Bricks and mortar will generate better returns than a fiscal investment over the long term
For some time house prices have grown at a rate slightly below inflation, and this house-price decline in real terms has caused investors to take stock.
But property is, and always will be, one of the highest yielding long-term investments, says Adrian Goslett, regional director and chief executive of Re/Max of Southern Africa.
But, as a short-term investment, he cautions that you might as well roll a dice and hope for the best.
“It is possible to make a profit off the sale of a property in the short term but this is dependent on market fluctuations and other factors that are out of your control. However, if you look at the statistics on house-price growth over time, you will notice that, in virtually every instance, the homeowner stands to make a substantial profit if they choose to sell after at around the 10-year mark or later.
“This is because the ebbs and flows of the market even out over time to yield a more stable and substantial return.”
When weighing up investment options, Goslett recommends that investors consider the returns of other reliable asset classes – money markets, for example – to the resale value of real estate over a 10-year period rather than over a five-year period or less.
“When you do these calculations, you will discover that if you were to make a lump sum investment into a money market and leave it to earn interest for 10 years, your return will be significantly lower than if you were to purchase a property for that same amount and sell in 10 years.”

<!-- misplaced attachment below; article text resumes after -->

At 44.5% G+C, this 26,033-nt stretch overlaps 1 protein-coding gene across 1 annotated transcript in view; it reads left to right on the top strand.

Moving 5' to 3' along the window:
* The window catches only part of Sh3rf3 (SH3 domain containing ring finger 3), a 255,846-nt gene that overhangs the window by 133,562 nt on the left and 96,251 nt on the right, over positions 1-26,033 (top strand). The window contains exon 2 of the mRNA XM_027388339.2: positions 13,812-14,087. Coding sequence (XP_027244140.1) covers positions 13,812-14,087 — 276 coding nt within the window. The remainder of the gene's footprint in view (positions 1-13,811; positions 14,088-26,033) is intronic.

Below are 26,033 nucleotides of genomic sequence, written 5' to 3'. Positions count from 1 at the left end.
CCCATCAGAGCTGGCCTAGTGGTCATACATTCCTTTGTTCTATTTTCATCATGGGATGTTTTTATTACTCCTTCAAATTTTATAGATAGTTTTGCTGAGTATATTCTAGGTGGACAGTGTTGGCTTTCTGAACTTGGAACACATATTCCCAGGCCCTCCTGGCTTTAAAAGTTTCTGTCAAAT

As an example, he cites Lightstone Property statistics showing that a R1.6million property purchased as a primary residence in Claremont in 2010 is now worth R3.5m.
“By comparison, if you had invested the R1.6m into a money market at a 10% interest rate for 10 years, the value of the fund would amount to R3.38m after tax.”
But while these amounts are similar, in the investment scenario, one would still need to pay rent over this period, while in the property scenario, one would not.
“Assuming a 9% annual escalation in rent for a property of the same value, you would have paid roughly R1.4m in rent over 10 years. This leaves you with a net return of R1.9m on your investment, which is a R32000 profit on the original R1.6m. If you compare this to your house, which is worth R3.5m and will earn you a R1.9m profit, it becomes clear which is the better long-term investment option.”
Even if one did not have a lump sum available and chose to make a monthly contribution towards an investment fund instead of making monthly repayments on a home loan, he says the accumulated value on the investment fund in 10 years will “still not match the return generated from the sale of the bonded property”.
“So if you were to sell the R1.6m property 10 years into the home loan, you would generate roughly R2.3m profit after subtracting the R1.17m still owed.
For the same amount you were paying in instalments on your bond (roughly R15500 a month), you could have continued to rent and invest whatever was left into a money market instead. In this scenario, you would only generate roughly a R850000 net return by the end of a 10-year period compared to the R2.3m profit you could have earned if you had invested in property instead.”
Goslett says that property still generates the highest returns when viewed as a long-term investment – but it depends on one’s personal needs and situation.
“If you’re looking at a return over the short term or you need to rent to build up some capital, a fiscal investment may be the better bet for you. But, over the medium to long term, a sound investment in property will likely yield you far better returns.”